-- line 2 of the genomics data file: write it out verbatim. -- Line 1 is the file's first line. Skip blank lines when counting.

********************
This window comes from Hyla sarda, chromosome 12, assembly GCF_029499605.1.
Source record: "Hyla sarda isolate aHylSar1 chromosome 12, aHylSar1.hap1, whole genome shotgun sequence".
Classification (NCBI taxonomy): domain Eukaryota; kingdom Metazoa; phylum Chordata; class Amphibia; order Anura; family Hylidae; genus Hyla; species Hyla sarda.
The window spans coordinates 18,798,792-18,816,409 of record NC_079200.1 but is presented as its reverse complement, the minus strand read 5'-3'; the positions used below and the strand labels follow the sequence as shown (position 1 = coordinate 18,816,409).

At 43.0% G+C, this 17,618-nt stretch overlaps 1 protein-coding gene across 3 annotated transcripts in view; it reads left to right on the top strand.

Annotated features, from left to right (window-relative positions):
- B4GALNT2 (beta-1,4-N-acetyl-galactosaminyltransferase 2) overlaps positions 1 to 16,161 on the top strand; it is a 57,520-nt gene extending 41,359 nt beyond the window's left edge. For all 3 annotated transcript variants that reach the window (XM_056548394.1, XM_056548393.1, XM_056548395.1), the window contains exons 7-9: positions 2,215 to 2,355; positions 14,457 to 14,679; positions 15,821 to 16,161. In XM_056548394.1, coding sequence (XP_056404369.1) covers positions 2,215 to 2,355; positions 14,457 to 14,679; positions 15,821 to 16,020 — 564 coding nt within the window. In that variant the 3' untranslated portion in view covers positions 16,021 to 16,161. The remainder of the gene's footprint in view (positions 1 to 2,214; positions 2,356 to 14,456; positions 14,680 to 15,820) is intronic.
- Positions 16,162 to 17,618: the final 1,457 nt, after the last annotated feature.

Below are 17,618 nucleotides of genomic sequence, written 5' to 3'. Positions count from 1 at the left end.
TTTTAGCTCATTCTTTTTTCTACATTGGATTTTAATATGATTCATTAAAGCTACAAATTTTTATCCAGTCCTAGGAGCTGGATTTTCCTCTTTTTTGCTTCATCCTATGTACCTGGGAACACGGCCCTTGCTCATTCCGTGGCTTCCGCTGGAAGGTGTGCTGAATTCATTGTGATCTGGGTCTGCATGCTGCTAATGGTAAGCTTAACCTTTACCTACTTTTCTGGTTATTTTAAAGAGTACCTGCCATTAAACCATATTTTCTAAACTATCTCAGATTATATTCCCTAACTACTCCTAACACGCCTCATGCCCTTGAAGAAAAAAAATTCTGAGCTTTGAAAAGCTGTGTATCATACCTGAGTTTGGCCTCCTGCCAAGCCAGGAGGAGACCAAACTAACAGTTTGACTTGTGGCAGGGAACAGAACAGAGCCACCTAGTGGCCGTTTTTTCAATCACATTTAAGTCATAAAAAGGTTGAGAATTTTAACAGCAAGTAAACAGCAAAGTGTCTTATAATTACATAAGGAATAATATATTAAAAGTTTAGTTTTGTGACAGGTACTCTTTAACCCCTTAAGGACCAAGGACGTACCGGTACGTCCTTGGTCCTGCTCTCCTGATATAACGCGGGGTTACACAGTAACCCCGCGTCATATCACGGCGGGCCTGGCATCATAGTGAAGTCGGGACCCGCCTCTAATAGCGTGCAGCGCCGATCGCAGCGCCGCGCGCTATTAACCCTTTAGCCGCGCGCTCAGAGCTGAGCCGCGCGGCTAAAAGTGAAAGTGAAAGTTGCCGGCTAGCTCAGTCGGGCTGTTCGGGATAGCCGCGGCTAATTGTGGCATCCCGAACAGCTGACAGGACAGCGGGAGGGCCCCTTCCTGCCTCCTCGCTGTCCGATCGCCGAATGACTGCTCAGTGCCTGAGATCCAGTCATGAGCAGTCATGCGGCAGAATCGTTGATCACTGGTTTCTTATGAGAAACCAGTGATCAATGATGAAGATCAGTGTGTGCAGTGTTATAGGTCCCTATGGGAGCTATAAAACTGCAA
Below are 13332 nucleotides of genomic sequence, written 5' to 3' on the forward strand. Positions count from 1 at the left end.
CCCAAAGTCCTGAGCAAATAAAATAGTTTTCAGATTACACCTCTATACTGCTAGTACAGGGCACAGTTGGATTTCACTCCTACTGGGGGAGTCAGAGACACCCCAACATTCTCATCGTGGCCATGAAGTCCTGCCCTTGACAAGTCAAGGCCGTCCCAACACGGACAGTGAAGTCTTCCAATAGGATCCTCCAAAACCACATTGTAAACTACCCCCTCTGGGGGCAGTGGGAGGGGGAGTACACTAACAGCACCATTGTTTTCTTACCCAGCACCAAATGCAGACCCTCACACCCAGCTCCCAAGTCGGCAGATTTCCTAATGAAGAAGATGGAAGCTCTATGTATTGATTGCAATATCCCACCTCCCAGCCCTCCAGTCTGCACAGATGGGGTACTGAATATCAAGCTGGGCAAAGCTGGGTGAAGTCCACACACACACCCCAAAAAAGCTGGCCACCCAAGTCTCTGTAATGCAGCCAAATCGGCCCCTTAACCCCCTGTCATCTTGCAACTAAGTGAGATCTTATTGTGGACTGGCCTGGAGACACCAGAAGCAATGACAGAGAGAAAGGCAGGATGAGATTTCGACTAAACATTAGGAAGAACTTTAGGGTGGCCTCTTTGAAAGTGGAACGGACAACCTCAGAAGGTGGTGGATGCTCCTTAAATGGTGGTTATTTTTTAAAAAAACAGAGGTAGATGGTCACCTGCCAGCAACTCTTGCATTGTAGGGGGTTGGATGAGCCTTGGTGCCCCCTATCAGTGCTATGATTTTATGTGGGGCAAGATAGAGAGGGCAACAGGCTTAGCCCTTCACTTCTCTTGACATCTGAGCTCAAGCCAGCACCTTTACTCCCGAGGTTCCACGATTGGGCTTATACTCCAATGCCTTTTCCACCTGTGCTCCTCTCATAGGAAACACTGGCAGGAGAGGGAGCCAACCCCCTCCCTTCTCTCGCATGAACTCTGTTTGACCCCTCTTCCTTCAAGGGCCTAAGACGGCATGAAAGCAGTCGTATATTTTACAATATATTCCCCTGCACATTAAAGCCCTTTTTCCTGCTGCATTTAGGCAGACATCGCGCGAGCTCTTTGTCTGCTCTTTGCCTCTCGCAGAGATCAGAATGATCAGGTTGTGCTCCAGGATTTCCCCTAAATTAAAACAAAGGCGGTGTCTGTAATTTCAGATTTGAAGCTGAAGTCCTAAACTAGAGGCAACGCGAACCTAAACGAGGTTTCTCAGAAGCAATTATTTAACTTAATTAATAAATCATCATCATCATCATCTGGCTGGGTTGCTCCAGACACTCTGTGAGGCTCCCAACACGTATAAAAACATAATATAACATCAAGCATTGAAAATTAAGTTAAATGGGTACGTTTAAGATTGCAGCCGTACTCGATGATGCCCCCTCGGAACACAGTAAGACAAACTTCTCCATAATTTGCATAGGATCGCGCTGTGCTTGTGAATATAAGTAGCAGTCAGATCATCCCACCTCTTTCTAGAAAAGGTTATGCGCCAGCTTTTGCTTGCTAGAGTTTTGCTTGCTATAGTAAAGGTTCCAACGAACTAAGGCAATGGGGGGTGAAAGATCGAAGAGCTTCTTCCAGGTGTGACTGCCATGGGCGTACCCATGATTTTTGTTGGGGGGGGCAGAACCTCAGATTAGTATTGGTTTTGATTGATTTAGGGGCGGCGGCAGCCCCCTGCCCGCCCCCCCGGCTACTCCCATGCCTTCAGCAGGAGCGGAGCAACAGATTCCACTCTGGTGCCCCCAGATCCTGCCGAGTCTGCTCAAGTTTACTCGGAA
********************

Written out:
Source record: "Hyla sarda isolate aHylSar1 chromosome 12, aHylSar1.hap1, whole genome shotgun sequence".